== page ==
Surprise! I'm still alive! And I need to get back to work. And, I need an excuse to draw more dragons (well, I don't, but I'm gonna draw them). So, I'm bringing back, for a limited run, my 10 Dollar Dragons. They tend to look something like this: This is a chance to get a detailed piece of original artwork from me for dirt cheap, and have me be extremely grateful for it! But there's a wrinkle this time. First of all, the way it works is that you buy the dragon, sight unseen, and then I draw it and send it to you, and that's it! You have no idea what I'm going to draw for you, except that it will be a dragon at least as good as the one pictured above, on 8.5" x 11" paper. If I know you, it may tend to match your tastes. But it might not. $10 is just enough to get you a surprise! No returns, no refunds. But, I also take care of tax and shipping. Which means, I'm making even less money on this than it looks like, but I'm really hoping to make it quick (I've got a thing to pay for). Now, here's the wrinkle: You can buy more than one this time. However, if you do, what actually happens is that I make the drawing bigger. So, if you bought all 10 of them for $100, you'll get shipped to you a stinking big drawing. Just click on the button below and order.


Quantity listed - Size 1 - 8.5" x 11" 2 - 12" x 16" 3 - 14" x 18" 4 - 16" x 20" 5 - 20" x 24" 6 - 22" x 28" 7 - 20" x 30" 8 - 24" x 30" 9 - 24" x 36" 10 - 27" x 40"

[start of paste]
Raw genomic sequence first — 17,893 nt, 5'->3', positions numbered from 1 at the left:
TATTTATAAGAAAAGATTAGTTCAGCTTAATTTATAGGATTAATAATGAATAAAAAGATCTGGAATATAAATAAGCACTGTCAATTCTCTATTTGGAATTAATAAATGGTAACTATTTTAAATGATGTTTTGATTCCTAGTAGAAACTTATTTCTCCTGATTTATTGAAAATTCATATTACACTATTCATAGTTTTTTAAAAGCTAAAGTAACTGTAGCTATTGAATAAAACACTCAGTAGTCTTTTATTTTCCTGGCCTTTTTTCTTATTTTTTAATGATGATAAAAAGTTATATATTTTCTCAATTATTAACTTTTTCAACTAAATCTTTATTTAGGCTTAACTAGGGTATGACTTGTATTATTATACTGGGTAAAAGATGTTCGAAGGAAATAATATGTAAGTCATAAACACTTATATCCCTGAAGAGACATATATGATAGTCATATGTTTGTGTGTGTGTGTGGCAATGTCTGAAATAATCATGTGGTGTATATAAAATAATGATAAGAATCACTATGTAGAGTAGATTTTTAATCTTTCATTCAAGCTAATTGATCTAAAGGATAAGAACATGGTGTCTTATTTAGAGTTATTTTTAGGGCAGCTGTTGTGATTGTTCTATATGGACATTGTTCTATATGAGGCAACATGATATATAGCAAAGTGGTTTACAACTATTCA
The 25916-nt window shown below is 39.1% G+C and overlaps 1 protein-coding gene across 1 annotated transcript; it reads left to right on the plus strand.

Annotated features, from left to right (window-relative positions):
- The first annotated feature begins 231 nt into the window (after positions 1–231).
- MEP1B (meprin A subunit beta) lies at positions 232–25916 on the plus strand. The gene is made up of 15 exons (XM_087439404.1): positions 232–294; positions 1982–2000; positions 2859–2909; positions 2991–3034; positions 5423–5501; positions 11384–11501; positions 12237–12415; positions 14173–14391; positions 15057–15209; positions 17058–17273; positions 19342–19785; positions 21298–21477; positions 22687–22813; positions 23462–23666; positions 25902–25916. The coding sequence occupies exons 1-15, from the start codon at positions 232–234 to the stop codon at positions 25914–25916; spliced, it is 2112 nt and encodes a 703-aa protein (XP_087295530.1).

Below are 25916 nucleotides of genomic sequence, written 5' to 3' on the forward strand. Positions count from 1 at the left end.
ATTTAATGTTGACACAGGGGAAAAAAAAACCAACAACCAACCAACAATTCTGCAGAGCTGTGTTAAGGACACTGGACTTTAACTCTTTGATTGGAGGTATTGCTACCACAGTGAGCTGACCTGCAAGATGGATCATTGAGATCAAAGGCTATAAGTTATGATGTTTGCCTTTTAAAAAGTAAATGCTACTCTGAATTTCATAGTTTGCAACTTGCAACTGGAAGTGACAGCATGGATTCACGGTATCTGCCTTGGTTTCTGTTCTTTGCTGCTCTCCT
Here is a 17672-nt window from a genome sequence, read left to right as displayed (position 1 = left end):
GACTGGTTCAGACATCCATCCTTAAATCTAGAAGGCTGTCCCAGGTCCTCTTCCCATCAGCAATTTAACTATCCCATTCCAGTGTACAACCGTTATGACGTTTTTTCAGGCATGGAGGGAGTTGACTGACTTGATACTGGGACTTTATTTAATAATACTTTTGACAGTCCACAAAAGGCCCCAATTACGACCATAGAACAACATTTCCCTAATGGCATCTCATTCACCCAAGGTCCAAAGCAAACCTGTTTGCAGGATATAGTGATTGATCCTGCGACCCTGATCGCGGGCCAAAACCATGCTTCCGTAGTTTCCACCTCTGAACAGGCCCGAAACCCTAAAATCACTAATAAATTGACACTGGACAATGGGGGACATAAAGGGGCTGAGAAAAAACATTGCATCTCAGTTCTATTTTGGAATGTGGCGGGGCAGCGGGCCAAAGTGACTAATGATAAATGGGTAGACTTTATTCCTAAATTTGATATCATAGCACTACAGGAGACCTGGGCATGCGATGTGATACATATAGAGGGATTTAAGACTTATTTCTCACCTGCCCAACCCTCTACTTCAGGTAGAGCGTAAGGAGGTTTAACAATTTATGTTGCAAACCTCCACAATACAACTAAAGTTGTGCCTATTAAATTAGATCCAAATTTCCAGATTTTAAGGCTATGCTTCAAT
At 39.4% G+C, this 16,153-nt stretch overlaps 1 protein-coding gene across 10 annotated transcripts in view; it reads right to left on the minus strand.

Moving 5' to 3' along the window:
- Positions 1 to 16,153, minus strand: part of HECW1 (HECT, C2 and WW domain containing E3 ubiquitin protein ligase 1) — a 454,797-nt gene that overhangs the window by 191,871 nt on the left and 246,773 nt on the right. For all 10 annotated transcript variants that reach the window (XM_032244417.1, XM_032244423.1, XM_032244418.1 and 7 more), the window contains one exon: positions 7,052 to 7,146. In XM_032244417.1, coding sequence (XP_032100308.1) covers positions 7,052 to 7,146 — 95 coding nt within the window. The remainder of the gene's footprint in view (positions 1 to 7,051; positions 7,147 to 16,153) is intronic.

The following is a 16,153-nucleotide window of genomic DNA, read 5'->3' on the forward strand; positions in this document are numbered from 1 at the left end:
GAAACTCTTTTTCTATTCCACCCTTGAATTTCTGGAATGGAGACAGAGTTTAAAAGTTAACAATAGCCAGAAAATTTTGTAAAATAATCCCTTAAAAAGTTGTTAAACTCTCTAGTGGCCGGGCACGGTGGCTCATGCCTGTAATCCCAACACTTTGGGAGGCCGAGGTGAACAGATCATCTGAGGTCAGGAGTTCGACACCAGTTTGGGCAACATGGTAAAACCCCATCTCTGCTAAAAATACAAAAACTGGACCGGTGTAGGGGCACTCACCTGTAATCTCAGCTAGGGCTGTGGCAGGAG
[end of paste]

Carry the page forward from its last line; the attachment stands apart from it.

review of a graphic novel in progress by Ms. Morri My copy of the first comic book of The Morrigan arrived in the mail two months ago. It sat proudly in my bag for two weeks before I cracked it open to read it. Not because I wasn't eager to start reading this comic, but because the rest of life just wasn't letting up yet. And then, after reading it, I had to collect my thoughts. Oh, that sounds ominous! Portentous maybe? Like a crow in the form of a sentence... Let me take a moment to note that the book itself feels like a comic book. The kind you get on Wednesday. But, still, an indy book, with the quality necessary to make it stand above mass produced work. I don't know where she got it published, but she got a lot of that part right. Now. The Morrigan, as the name suggests, is about the ancient Irish goddess of battlefields and death, and her place in the world today. Ms. Morri takes us into her world first by following the Morrigan as she does her job, using a fallen soldier's questions to help introduce us to just what she does and why. Fans of Gaiman's Death will find some comforting similarities to her duties and attitudes, but the Morrigan is even more down to Earth and focused on her business. More importantly, at least compaired to my own research, Ms. Morri gets it pretty close to right. This is a fine characterization of the pagan goddess. Not just a characterization, our hero. The story is about her. I've had the honor of speaking to Ms. Morri last year, while she was working on this book while attending the B.S. of Comics (my glorified doodle support group that meets weekly), so I had some idea what she's putting into this work and something of where it might be going. I know she's done her research. But she's clearly engaged in her character and story and taking them both to new places and difficult trials and potential disaster. For some reason, even seeing her draw angels and the Morrigan bickering in a throne room, I didn't expect the Morrigan to get entangled in the Christian Divinity! I guess, during our discussions, I was just too focused on talking about the Irish mythology! But it's fitting, it makes sense, considering the strange relationship ancient Irish mythology has had to have with the church since Christianity found Ireland. The cool part is that, after doing her homework, Ms. Morri gives it her own spin and makes it personal. And to me, when it comes to mythology, the personal, the human, is what make the gods hero material, worth siding with, worth caring about. I am proud to own this book, and I am definitely going to keep reading the comic. Like me and our peers, Ms. Morri is crafting this comic entirely by her own hands. The artwork has some of the same charm and cricks and awkwardness of the early Tick series, which is totally forgivable to me (hell, I'm one to talk -- glancing at my early "comics"). This is part of the joy of reading independent comics. You get to see the hand of the artist in the work. And Ms. Morri spends a lot of effort putting her hand in her work. The shading and coloring, the sense of space, the design and the layout all outshine any quibbles I have with anything else. And as with any other similar project, it will be a joy to watch her develop her style as she finishes it. And while T.V., novels, movies and comics have all presented various takes on living comparative mythologies, the Morrigan presents both a perspective and a story I have not encountered before. And that alone excites me. Good work! You can read the ongoing story of The Morrigan and order her books on her website.